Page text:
Animal Care Sanctuary’s (ACS) alternative housing program pairs dogs with behavioral difficulties that may decrease their adoptability, with college-level pre-veterinary or animal science interns in onsite housing.
Since the inception of the internship program in 2014, ACS has hosted 33 interns from well-known universities across the United States. ACS intern alumni have attended New York University, Purdue, Notre Dame, Penn State University as well as students from two of the top veterinary schools: Cornell University and the University of Minnesota.
Behavior issues in dogs are common in the shelter environment, and resolving the issue often requires consistent training with the guidance of a trainer or behaviorist. Since we have a low number of foster families, utilizing interns was the best solution!
Within a homelike environment, with their dedicated person (intern), dogs undergo individually tailored behavior-modification training regimes. The intent is to decrease their stress while increasing their behavior modification training to prepare for adoption. According to Emily Watson of Animal Wellness magazine, “Combined with quality care, positive training programs for shelter dogs can help increase adoption rates and ensure successful integration into forever homes.”
Dogs in this program typically had a very long length of stay (three years being the longest) and a limited chance of being adopted due to challenging behaviors ranging from fear of strangers to dog aggression. After spending three months in a homelike environment with round the clock training they were an adoption success. To date, the program has a 96 percent success rate, with 27 of its 28 dogs now in new homes.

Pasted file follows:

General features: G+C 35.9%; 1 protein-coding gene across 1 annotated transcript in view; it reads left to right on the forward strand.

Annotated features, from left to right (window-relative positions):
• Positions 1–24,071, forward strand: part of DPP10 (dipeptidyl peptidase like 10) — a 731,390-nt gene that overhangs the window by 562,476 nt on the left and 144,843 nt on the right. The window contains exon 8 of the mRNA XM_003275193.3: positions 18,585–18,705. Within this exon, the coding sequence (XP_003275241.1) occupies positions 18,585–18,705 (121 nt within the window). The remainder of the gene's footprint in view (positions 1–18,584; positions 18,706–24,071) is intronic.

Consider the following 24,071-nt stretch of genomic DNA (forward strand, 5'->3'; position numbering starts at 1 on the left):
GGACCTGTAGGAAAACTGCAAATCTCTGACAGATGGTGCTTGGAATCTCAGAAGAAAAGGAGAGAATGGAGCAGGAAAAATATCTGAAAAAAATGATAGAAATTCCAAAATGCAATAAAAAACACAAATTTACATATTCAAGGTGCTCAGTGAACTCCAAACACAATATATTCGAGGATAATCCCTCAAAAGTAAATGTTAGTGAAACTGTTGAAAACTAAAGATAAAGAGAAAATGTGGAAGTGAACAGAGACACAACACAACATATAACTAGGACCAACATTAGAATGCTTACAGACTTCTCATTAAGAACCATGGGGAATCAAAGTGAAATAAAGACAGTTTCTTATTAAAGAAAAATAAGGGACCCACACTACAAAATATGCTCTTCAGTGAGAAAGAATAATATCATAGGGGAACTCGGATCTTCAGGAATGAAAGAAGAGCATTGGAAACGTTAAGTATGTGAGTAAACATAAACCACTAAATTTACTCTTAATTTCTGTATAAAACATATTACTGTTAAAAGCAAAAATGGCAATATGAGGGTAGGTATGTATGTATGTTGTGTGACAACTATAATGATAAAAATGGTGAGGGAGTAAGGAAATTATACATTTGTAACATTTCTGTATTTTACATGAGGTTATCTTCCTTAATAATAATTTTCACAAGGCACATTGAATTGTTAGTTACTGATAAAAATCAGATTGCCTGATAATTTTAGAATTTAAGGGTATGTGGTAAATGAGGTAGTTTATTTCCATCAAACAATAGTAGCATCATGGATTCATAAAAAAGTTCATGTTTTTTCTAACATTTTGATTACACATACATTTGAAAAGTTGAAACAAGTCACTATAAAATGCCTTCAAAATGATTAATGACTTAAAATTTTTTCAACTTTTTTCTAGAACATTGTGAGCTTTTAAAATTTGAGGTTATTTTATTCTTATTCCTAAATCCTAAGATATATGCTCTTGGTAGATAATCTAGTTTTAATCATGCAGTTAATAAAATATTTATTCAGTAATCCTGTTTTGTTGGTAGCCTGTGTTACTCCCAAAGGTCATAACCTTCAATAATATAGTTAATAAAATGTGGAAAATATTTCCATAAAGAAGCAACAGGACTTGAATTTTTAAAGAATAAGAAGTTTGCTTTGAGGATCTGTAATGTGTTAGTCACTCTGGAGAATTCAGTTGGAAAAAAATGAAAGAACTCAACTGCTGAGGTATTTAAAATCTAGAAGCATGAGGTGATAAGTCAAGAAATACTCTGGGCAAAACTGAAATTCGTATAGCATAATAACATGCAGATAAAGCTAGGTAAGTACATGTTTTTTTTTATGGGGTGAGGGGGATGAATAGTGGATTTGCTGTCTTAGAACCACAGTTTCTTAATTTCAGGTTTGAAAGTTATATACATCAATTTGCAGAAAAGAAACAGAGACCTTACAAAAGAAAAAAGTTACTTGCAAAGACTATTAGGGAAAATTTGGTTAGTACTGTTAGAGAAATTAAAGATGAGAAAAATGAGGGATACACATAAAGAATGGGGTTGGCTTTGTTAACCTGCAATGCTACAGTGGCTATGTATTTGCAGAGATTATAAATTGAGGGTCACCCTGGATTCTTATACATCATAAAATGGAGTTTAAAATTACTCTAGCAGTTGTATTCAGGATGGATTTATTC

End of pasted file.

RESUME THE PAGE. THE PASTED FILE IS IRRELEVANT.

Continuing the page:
Although, some of the dogs in the program have been quite challenging, having an alternative housing dog remains one of the highlights of this internship. Zoe P. from Unity College says that “I loved the idea of getting to spend individual time with a specific dog at the sanctuary to help with training and increase their potential for adoption. Cooper improved so much by the time he was adopted. Even just living in the home with me helped him gain trust and confidence in himself to meet new people.”
Interns actively market their Alternative Housing dogs to ensure adoption is a priority. Interns act as their dogs’ ambassador when showing them to potential adopters. Interns then serve help the dog transition into its new home by providing their forever family with advice on how to continue their training for a long lasting relationship built on trust resulting in a forever home.
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